Researchers at the National Institutes of Health (NIH) and their collaborators have found that AEG12, a mosquito protein, strongly suppresses the class of viruses causing dengue, yellow fever, Zika, and West Nile, while weakly suppressing coronaviruses.
The illustration of the viral membrane lipid bi-layer shows the water-loving heads (yellow circles) and water-hating tails (blue squiggles). AEG12, based on the protein’s crystal structure (green and gray), inserts some of its lipids (green squiggles) into the viral membrane, destabilizing it. During this exchange, AEG12 incorporates viral lipids into its interior (blue and gray). Image Credit: Geoffrey Mueller, PhD.
The researchers identified that AEG12 functions by destabilizing the viral envelope, disintegrating its protective covering. The protein does not harm viruses without an envelope, for example, those causing pink eye and bladder infections, but the study results could pave the way for therapeutics against viruses that infect millions of people across the globe. The study was published online in PNAS.
Researchers from the National Institute of Environmental Health Sciences (NIEHS), which is part of NIH, employed X-ray crystallography to resolve AEG12’s structure. According to Geoffrey Mueller, Ph.D., senior author of the study and head of the NIEHS Nuclear Magnetic Resonance Group, at the molecular level, AEG12 eliminates the lipids or the fat-like portions of the membrane holding the virus together.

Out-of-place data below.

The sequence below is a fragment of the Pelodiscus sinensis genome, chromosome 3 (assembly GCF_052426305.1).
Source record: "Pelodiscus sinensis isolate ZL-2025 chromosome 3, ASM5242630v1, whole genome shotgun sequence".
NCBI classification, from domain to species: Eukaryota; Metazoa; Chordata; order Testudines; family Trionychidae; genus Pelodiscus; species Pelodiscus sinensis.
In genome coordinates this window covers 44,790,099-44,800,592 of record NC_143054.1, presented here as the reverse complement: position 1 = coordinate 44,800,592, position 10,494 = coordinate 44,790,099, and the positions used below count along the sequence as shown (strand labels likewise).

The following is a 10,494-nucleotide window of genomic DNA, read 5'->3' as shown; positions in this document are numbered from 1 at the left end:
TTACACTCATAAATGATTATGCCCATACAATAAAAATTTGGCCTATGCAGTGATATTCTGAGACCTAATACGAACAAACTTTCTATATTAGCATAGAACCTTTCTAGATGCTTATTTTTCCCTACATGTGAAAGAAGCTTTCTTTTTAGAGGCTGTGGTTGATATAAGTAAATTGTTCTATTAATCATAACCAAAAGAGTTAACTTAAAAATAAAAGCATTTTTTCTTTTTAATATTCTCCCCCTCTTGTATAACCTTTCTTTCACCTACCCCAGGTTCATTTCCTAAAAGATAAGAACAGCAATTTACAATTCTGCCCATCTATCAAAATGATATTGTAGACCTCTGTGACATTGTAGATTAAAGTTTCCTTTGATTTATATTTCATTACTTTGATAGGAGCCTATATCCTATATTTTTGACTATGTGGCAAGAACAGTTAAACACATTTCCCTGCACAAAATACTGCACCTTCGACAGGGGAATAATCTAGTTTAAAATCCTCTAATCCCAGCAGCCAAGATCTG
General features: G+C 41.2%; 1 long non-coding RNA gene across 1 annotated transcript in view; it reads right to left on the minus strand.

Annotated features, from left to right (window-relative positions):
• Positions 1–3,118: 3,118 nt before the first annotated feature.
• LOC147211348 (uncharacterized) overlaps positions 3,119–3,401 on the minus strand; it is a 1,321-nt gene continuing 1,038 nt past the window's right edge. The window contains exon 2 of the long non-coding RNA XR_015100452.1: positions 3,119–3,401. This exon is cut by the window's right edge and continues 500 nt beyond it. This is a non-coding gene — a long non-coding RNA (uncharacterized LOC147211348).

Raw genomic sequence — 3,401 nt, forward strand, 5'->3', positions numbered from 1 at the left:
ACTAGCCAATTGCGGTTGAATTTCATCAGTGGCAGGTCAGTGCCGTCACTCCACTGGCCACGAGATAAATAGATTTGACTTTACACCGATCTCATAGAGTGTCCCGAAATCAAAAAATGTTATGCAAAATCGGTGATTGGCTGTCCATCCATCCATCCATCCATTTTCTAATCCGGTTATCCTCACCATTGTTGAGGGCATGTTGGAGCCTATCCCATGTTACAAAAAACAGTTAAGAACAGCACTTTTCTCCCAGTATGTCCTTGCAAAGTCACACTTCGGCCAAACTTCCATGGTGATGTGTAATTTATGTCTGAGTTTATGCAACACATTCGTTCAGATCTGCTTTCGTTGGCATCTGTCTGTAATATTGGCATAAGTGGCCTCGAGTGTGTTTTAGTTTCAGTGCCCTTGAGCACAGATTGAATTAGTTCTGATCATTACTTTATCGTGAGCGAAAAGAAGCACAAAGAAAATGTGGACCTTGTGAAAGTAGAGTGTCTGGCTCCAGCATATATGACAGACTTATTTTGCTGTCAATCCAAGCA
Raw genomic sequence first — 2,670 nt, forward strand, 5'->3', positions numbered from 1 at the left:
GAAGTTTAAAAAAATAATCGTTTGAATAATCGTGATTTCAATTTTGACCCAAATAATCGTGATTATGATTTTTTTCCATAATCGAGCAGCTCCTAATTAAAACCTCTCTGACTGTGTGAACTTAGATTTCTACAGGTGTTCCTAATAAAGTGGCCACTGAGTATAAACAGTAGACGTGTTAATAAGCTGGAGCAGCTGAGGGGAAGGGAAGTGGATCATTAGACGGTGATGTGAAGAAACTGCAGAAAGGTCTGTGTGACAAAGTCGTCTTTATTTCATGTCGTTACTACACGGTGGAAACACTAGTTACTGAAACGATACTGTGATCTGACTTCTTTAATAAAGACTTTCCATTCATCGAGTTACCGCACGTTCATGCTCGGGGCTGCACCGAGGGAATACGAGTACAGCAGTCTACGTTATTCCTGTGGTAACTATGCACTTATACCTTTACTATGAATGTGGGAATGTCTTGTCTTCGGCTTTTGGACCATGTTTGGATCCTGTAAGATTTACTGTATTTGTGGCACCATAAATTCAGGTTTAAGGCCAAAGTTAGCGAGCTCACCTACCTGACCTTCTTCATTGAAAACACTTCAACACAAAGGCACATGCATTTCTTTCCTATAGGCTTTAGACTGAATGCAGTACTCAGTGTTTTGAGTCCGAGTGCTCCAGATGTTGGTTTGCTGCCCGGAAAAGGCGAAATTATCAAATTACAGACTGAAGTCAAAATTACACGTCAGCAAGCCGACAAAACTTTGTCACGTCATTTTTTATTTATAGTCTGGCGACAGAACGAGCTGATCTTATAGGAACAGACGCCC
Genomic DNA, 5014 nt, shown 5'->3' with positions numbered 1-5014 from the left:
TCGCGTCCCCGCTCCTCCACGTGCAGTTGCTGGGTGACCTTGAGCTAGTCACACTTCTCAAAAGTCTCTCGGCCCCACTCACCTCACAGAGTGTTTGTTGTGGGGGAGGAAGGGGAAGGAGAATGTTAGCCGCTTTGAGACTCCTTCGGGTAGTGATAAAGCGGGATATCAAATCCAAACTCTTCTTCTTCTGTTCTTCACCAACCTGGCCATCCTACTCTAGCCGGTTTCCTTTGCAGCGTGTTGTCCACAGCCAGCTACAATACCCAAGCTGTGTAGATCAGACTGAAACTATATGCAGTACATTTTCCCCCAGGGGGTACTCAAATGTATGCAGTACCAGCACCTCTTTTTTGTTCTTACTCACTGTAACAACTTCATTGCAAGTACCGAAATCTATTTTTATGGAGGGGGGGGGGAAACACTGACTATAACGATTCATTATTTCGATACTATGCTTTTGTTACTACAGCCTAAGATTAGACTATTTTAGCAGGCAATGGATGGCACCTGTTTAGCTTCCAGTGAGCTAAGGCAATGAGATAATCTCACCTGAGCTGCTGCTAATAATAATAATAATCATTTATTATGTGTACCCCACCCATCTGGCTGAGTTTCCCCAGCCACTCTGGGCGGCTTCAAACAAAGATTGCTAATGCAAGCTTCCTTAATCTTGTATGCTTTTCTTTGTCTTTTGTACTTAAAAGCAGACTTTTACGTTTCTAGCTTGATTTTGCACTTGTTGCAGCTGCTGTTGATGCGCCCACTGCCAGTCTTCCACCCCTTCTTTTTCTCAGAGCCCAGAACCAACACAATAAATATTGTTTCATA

It is as if AEG12 is hungry for the lipids that are in the virus membrane, so it gets rid of some of the lipids it has and exchanges them for the ones it really prefers. The protein has high affinity for viral lipids and steals them from the virus.”
Geoffrey Mueller, Head, Nuclear Magnetic Resonance Group, NIEHS
Consequently, Mueller stated that the AEG12 protein has powerful destructive powers over certain viruses. Although the researchers showed that AEG12 was most efficient against flaviviruses—the class of viruses to which West Nile, Zika, and others belong—AEG12 could even be effective against SARS-CoV-2, the coronavirus responsible for COVID-19 infection.
However, Mueller added that several years of bioengineering will be required to make AEG12 a feasible therapy for COVID-19. Part of the issue is that AEG12 also rips out red blood cells. Therefore, scientists will have to find compounds that can make the protein target only the viruses.
According to Alexander Foo, Ph.D., lead author of the study and an NIEHS visiting fellow, mosquitoes synthesize AEG12 when they consume a blood meal or are infected with flaviviruses. Similar to humans, mosquitoes present a strong immune response against these viruses, where AEG12 bursts their viral covering. However, during the start of the project, Foo and his collaborators did not know much about the functions of AEG12.
The prospect of studying a new protein is exciting, yet daunting. Thankfully, we had enough clues and access to a wide range of expertise at NIEHS to piece it together.”
Alexander Foo, Visiting Fellow, NIEHS
Lars Pedersen, Ph.D., a co-author of the study, is a crystallography expert and leader of the NIEHS Structure Function Group. He regularly uses information related to the physical composition of a molecule in his studies and inspires more researchers to consider the use of this data in their studies.
Our research shows that understanding the structure of a protein can be important in figuring out what it does and how it could help treat disease.”
Lars Pedersen, Crystallography Expert and Leader, Structure Function Group, NIEHS
Foo, A. C. Y., et al. (2020) The mosquito protein AEG12 displays both cytolytic and antiviral properties via a common lipid transfer mechanism. Proceedings of the National Academy of Sciences of the United States of America. doi.org/10.1073/pnas.2019251118.